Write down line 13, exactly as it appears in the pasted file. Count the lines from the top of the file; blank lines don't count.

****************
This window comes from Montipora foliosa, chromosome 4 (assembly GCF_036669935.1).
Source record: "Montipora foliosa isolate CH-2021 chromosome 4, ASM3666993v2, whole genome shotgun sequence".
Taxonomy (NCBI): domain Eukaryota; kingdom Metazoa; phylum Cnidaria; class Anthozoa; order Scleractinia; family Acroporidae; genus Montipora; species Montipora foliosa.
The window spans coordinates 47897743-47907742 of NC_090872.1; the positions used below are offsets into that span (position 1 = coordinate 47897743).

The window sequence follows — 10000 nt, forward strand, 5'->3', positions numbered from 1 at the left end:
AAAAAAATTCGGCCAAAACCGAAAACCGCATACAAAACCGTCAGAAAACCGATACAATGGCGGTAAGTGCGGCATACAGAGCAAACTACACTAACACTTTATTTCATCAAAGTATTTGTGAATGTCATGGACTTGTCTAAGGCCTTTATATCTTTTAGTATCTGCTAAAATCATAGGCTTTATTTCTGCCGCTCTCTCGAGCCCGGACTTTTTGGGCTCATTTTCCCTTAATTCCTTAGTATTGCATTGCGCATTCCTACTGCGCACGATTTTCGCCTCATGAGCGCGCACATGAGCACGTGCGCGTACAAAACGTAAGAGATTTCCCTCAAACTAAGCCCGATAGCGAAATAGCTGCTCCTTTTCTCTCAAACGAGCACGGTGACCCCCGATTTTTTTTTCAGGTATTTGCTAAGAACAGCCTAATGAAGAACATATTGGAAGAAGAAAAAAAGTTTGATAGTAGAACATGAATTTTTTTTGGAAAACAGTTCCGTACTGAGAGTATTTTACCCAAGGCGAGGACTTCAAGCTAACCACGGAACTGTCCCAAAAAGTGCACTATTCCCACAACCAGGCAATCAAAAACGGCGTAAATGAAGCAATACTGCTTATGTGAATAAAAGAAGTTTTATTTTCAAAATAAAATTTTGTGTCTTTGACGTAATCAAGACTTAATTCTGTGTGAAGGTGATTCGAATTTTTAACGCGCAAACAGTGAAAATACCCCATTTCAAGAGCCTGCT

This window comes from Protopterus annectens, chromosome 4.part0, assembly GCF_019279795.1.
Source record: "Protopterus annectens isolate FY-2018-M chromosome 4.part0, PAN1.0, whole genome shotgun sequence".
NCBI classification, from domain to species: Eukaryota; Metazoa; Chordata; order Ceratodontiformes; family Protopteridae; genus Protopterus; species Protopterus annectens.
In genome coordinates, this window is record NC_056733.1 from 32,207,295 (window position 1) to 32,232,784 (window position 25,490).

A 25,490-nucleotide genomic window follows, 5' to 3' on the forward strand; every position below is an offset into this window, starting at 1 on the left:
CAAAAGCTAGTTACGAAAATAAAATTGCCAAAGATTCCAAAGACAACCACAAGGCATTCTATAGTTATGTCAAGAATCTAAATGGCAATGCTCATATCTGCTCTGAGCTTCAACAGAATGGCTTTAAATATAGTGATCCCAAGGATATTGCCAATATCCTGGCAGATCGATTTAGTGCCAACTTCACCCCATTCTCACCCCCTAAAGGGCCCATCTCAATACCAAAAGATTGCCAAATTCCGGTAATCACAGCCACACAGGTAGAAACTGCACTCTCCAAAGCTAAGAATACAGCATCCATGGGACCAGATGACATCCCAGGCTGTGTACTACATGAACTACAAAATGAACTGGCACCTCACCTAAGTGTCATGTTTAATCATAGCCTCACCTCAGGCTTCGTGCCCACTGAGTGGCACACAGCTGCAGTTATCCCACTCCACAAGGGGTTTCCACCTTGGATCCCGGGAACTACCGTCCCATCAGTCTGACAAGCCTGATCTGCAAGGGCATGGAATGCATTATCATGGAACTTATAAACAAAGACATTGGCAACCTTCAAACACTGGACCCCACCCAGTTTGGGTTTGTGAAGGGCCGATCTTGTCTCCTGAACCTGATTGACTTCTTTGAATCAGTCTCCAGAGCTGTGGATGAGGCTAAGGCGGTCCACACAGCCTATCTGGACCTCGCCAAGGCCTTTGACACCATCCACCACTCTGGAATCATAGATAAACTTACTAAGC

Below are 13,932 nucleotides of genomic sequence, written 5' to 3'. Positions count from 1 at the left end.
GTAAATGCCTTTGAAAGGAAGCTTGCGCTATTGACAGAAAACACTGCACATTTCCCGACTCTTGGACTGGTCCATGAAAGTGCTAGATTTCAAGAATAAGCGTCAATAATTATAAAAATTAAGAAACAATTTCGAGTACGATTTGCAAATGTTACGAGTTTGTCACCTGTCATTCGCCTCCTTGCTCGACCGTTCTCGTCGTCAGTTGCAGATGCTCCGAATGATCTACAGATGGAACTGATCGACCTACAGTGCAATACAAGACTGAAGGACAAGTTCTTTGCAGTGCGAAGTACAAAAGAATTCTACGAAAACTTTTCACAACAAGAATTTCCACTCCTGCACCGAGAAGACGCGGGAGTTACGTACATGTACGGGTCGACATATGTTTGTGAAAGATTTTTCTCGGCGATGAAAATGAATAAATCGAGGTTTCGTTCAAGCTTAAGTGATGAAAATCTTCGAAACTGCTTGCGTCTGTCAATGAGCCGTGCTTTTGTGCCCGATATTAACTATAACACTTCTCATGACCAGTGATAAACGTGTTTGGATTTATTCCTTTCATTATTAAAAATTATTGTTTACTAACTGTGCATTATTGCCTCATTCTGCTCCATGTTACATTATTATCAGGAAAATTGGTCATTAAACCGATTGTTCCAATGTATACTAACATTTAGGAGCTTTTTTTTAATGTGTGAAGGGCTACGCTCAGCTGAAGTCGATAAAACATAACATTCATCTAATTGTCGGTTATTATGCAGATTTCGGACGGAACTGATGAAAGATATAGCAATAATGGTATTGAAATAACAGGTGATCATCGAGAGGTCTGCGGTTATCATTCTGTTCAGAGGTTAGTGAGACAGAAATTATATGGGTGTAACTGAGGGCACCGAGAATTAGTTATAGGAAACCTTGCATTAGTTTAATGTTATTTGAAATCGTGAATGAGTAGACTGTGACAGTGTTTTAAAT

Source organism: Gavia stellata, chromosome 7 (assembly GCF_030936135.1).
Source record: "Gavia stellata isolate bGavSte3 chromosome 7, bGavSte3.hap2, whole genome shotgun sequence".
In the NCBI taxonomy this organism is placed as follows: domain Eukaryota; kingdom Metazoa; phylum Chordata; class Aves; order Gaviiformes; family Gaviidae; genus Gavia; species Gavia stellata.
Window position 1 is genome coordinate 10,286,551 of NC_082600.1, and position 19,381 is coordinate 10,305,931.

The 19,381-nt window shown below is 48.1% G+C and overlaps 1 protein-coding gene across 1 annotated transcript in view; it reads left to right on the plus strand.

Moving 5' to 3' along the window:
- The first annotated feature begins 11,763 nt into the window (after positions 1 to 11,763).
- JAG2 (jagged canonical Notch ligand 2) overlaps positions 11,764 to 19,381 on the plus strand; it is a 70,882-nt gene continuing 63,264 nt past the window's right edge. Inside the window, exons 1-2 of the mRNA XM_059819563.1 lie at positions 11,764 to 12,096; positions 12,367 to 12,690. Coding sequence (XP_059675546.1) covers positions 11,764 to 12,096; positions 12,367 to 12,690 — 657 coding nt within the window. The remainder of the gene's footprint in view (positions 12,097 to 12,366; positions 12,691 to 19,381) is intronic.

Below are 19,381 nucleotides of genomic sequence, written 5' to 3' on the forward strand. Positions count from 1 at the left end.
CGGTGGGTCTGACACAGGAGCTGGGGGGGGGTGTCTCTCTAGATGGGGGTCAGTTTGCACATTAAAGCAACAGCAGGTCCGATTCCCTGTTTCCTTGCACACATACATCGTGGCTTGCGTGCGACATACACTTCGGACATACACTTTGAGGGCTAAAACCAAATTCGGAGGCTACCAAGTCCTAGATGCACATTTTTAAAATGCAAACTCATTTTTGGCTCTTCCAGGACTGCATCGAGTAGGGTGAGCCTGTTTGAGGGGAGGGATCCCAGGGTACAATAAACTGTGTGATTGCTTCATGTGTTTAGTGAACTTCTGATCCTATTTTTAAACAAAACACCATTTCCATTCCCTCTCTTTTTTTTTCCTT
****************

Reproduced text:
Below are 13,932 nucleotides of genomic sequence, written 5' to 3'. Positions count from 1 at the left end.